As President Obama continues to shift the blame for his party’s gross irresponsibility by asserting falsely that House Republicans are putting party before country, the American people should be reminded that the Senate’s refusal to pass a budget is both deliberate and entirely political.
The Capitol Hill newspaper Roll Call reported last summer that Sen. Chuck Schumer, D-N.Y., was appointed by Senate Majority Leader Harry Reid to lead the Senate Democrats’ messaging operation…
Said a Democratic aide, “He led the fight in the Senate against releasing our budget. He backed the idea that a budget paints a giant target on your back unnecessarily when it’s not going to pass anyway.”
Four days ago, just after the South Carolina Primary, Gingrich led Romney 41% to 32%. Less than two weeks earlier, coming off Romney’s decisive win in the New Hampshire Primary, it was Romney 41%, Gingrich 19% in Florida. Santorum’s and Paul’s support has remained largely the same throughout.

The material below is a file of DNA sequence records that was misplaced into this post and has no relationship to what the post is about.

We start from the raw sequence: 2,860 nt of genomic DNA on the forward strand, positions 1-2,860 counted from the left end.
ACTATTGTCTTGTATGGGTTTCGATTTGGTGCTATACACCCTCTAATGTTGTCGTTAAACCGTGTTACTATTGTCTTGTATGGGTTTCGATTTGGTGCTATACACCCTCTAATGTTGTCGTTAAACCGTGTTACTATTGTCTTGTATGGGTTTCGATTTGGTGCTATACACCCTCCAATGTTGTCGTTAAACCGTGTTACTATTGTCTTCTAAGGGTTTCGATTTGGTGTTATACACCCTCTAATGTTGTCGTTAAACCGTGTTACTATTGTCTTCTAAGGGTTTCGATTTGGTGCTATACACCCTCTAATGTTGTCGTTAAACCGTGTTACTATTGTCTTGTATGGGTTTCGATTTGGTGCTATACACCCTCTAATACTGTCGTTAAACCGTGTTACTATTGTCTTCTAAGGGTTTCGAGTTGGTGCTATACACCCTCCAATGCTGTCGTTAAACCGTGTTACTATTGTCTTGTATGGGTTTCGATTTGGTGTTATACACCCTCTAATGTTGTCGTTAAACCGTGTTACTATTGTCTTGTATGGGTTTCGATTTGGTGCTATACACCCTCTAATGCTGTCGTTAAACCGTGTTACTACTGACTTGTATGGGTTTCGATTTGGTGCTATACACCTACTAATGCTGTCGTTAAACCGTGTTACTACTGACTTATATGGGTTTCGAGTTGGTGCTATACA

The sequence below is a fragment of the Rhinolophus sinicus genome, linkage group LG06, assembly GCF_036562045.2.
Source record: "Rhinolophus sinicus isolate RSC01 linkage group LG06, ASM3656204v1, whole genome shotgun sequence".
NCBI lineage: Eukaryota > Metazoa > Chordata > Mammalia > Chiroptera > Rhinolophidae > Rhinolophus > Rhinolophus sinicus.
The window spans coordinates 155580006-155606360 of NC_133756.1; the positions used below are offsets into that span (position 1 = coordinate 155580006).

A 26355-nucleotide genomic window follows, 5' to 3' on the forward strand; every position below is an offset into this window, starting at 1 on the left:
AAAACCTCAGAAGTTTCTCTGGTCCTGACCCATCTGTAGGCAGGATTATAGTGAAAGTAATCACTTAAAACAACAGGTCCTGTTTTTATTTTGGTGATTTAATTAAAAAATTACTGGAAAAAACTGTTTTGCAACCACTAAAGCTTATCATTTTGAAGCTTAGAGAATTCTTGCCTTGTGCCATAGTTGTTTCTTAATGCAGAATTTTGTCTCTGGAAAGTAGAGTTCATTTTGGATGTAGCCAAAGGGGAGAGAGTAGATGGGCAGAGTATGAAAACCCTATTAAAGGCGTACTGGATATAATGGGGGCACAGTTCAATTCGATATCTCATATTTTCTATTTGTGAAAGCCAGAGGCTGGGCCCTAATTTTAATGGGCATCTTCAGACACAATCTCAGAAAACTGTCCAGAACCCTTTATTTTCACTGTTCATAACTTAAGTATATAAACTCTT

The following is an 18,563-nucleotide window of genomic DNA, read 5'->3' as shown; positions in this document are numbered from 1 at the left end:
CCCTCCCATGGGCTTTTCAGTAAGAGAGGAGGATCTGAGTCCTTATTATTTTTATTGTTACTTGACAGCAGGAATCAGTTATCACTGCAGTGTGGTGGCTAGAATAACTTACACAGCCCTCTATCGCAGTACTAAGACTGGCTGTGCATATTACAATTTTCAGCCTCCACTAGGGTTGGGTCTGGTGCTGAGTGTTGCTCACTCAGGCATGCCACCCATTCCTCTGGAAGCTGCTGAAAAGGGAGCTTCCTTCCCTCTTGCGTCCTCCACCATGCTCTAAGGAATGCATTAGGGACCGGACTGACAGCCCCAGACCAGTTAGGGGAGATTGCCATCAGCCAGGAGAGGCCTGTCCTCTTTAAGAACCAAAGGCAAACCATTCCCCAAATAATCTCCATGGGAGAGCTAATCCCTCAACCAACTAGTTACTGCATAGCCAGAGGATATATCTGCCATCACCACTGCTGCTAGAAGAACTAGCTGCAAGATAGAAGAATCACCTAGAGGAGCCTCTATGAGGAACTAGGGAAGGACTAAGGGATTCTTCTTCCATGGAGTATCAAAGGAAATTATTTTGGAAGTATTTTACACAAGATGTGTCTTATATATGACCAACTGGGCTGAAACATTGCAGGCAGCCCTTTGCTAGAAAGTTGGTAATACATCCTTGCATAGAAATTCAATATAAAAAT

The latest results from Florida are a mirror image of the dynamic found a week ago in South Carolina. In the Palmetto State, the former House speaker was trailing by 14 points on Monday, but following a strong debate performance he had a two-point lead by Wednesday. That 16-point turnaround seemed stunning at the time. Now, in Florida, it’s Romney’s turn. He trailed by nine points in the Sunshine State on Sunday but enjoyed a 17-point comeback by Wednesday.
As GOP voters search for the candidate best equipped to defeat President Obama, perceptions of Romney’s electability have risen since earlier in the week. Four days ago, 42% of Florida primary voters said Gingrich would be the strongest candidate against Obama, while 39% felt that way about the former Massachusetts governor. Now 49% think Romney would be the strongest challenger versus 34% who believe that of Gingrich. Most still agree that Paul would be the weakest GOP nominee.